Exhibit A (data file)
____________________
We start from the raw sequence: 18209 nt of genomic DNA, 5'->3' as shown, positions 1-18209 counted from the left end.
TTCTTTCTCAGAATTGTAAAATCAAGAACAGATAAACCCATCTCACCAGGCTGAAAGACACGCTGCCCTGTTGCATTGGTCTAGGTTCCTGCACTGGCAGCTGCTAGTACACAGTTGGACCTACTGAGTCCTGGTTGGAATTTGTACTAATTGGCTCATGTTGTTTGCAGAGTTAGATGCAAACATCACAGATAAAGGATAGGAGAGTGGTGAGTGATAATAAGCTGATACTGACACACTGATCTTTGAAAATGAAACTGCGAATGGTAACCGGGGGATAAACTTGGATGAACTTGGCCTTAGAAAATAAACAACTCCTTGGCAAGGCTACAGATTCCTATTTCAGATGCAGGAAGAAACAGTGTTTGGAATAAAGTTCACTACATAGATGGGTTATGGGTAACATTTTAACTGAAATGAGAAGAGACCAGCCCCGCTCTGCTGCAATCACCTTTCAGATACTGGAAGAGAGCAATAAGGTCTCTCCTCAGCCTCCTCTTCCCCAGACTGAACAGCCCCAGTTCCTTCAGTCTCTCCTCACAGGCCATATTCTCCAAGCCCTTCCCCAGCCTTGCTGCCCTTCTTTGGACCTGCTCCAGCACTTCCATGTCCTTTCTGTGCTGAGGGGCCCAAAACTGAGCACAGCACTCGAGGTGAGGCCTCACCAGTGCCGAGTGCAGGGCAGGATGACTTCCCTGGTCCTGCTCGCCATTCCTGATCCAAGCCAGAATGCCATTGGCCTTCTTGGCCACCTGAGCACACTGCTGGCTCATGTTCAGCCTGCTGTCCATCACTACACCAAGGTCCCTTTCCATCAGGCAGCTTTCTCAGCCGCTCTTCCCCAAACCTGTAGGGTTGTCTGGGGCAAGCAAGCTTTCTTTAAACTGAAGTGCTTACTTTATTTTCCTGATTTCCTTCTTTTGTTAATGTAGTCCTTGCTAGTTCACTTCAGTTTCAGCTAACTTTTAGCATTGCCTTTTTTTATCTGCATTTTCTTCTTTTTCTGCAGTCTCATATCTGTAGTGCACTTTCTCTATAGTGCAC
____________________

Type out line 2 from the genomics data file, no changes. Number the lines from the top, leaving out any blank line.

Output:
TTCTTTCTCAGAATTGTAAAATCAAGAACAGATAAACCCATCTCACCAGGCTGAAAGACACGCTGCCCTGTTGCATTGGTCTAGGTTCCTGCACTGGCAGCTGCTAGTACACAGTTGGACCTACTGAGTCCTGGTTGGAATTTGTACTAATTGGCTCATGTTGTTTGCAGAGTTAGATGCAAACATCACAGATAAAGGATAGGAGAGTGGTGAGTGATAATAAGCTGATACTGACACACTGATCTTTGAAAATGAAACTGCGAATGGTAACCGGGGGATAAACTTGGATGAACTTGGCCTTAGAAAATAAACAACTCCTTGGCAAGGCTACAGATTCCTATTTCAGATGCAGGAAGAAACAGTGTTTGGAATAAAGTTCACTACATAGATGGGTTATGGGTAACATTTTAACTGAAATGAGAAGAGACCAGCCCCGCTCTGCTGCAATCACCTTTCAGATACTGGAAGAGAGCAATAAGGTCTCTCCTCAGCCTCCTCTTCCCCAGACTGAACAGCCCCAGTTCCTTCAGTCTCTCCTCACAGGCCATATTCTCCAAGCCCTTCCCCAGCCTTGCTGCCCTTCTTTGGACCTGCTCCAGCACTTCCATGTCCTTTCTGTGCTGAGGGGCCCAAAACTGAGCACAGCACTCGAGGTGAGGCCTCACCAGTGCCGAGTGCAGGGCAGGATGACTTCCCTGGTCCTGCTCGCCATTCCTGATCCAAGCCAGAATGCCATTGGCCTTCTTGGCCACCTGAGCACACTGCTGGCTCATGTTCAGCCTGCTGTCCATCACTACACCAAGGTCCCTTTCCATCAGGCAGCTTTCTCAGCCGCTCTTCCCCAAACCTGTAGGGTTGTCTGGGGCAAGCAAGCTTTCTTTAAACTGAAGTGCTTACTTTATTTTCCTGATTTCCTTCTTTTGTTAATGTAGTCCTTGCTAGTTCACTTCAGTTTCAGCTAACTTTTAGCATTGCCTTTTTTTATCTGCATTTTCTTCTTTTTCTGCAGTCTCATATCTGTAGTGCACTTTCTCTATAGTGCAC